Potting on chitted chilli seeds

Having soaked our chilli seeds in tea; chitted them on warm, damp kitchen paper until they germinated; and sung sweetly to them… it is now time to plant them in some actual soil and let them do their thing.

The beginning of the new year is a cold, dark and lonely time for a seedling in the UK. We look after our chilli babies the best we can to stop them being affected by the January Blues.

So what exactly do we do?

Paper pots

Careful preparation is the name of the game. We make newspaper pots using a wooden pot maker. Each germinated seed gets popped into a warmed paper pot for the next stage of its journey

These pots are perfect for us because…

  • they are free,
  • made from recycled materials,
  • can be potted directly into a bigger pot, with minimal root disturbance
  • can be composted at the end of the season
  • No labelling mix-ups, just write on the outside of the pot.

Ok, so they take time to make and are a little flimsy. They can dry out quickly, especially on a heated surface or in direct sunlight but we love them and they work for us.

Paper pot production goes into overdrive as we attempt to keep up with the number of seeds that are germinating. 50 is our goal today, must get rolling!

Seed compost

The seedlings need very little to start of with as they are still being fed from the endosperm (food stash from within the seed). Use a dedicated seed compost as it is low nutrients, good drainage, small particles. All good for little roots trying to develop.

A couple of teaspoons of seed compost fill each pot. Don’t forget to write the variety on the outside BEFORE you water

Warmth

Gently warm the paper pots filled with seed compost BEFORE the seedlings are put in the soil. This means there is no shock to the system and they should continue to grow as if nothing has changed.

We place our pots on plastic windowsill trays. Lined with capillary matting. These tray conveniently rest on top of our radiators. Soil stays warm. Chillies LOVE it!

In addition to keeping the pots warm we use warm water when giving the seedlings a drink. Water from the base every few days. Careful not to overwater as waterlogged soil can check growth. Keep an eye on the outside pots as they will dry out quicker than the inner ones.

Warming nicely

Light

Make sure the seedlings get as much natural light as possible. We started in January last year, grew under only natural light and had a pretty amazing harvest. We just had to rotate a lot. The light keeps the plants from getting too leggy in the early days. Consider a set of grow lights. We are about to embark on this journey with our first set of lights: The Phlizon 1200W. More will be said about this at a later date.

Feed

After a week or so, once the seed leaves are unfurled and looking a good strong green, we start to feed a weak solution of Chilli Focus. Not too much, or the roots can burn, just enough to keep the wolves at bay. 5mls to litre of warm water should do it.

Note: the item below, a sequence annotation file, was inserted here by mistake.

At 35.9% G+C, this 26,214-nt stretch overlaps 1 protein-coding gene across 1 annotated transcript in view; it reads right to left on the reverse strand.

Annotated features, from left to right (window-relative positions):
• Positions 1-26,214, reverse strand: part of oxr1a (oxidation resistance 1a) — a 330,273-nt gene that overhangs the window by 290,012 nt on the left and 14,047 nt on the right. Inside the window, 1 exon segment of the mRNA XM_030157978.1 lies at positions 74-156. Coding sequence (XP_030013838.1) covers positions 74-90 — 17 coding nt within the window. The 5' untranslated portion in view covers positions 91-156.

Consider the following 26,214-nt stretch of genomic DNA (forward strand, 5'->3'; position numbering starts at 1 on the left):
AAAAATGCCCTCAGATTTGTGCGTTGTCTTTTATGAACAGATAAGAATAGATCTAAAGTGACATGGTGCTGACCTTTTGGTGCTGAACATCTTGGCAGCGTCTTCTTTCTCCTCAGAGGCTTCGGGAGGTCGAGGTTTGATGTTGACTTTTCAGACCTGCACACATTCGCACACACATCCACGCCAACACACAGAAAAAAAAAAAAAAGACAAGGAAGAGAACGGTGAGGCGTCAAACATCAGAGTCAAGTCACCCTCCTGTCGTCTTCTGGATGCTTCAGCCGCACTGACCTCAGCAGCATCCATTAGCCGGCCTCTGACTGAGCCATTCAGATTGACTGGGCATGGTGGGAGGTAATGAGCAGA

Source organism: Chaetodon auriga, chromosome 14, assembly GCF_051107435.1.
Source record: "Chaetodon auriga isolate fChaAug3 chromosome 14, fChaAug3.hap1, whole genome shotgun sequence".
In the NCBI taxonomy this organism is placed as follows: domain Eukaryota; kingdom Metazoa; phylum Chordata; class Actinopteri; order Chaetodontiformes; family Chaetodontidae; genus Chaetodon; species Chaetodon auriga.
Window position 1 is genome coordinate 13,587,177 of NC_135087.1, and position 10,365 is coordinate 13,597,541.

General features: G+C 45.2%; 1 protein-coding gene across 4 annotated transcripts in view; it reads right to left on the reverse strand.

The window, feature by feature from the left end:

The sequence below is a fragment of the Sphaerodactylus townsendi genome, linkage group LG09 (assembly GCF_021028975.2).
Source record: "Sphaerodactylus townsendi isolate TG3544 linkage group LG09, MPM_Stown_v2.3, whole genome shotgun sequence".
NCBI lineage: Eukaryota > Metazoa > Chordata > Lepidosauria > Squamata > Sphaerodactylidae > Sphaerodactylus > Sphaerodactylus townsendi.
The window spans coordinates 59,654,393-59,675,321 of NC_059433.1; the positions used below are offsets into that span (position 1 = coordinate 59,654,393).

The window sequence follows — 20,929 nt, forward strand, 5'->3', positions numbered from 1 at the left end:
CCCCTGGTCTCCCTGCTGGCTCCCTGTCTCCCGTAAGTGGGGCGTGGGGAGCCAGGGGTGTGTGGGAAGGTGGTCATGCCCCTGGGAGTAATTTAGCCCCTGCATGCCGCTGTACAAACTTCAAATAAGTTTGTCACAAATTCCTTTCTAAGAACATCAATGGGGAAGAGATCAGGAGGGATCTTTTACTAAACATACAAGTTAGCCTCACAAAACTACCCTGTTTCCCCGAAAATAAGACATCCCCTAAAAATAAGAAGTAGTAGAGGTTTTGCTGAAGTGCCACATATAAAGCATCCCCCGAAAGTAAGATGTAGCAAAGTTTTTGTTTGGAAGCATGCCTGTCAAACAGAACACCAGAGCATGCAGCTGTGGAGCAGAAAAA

Start to feed after each seedling has

And there you have it, a simple but tested way of looking after your precious babies at this early stage of the game.

True leaves

Time for an update on the 20 varieties of chilli we have growing here at The Birdhouse in sunny and blustery Hampshire, England.

A quick reminder of the seedlings’ journey so far…

The seeds were soaked in tea and left to chit in a humid propagator. Once the seeds had rooted & shooted they were put into small newspaper pots. They were kept fed and watered until their roots peeked out the bottom of the pots. Potted on into 9cm square pots. No science behind the square pot choice. We just have lots of them. They fit & balance well on our windowsill trays. And there we are, the story so far.

Chilli varieties with varying numbers of true leaves. Showing days since germination…

And if we do it all again next year?

We have not used heaters, reflectors, heated pads, lights or anything else too specialist…yet. Next year we might consider providing extra lighting once the seeds are germinated and potted up. A quick social media peek at specialist chillihead groups soon reveal the types of plant that can be grown under specialist UV lights with a little extra heat. Short, dark, glossy beasts that are poised to surge up when the frosts are finally over. Something to aim for.

Learning some lessons

An update, with added advice to self for next year:

The sprouted seedlings have been transferred to their paper pots, 135 of them so far. Thank goodness for grandparents and all their newspapers. The seed soil was cold and waterlogged (it is January after all) The pots were filled and warmed gently on the radiator.

Paper pots are quick to make and take less paper than you would think. Hopefully the pots will be soft enough for the first roots to break through meaning there will be no need to disturb the seedlings when potting on the next time.

 

Do not let the moisture in the chitting pods evaporate completely or the roots shrivel and dry. This has happened to Habanero Primavero Red. Hopefully some of the remaining seeds will germinate as we have no more in the packet. Not buying any more.

Also, don’t leave the sprouted seedlings too long in the chitting pods as their roots ┬ábecome intertwined with the capillary matting. Some of the roots have snapped in the transferring process. Not sure whether they will survive or not but they will sulk for at least a week, no doubt. Maybe a vermiculite mix to germinate in would be best next year?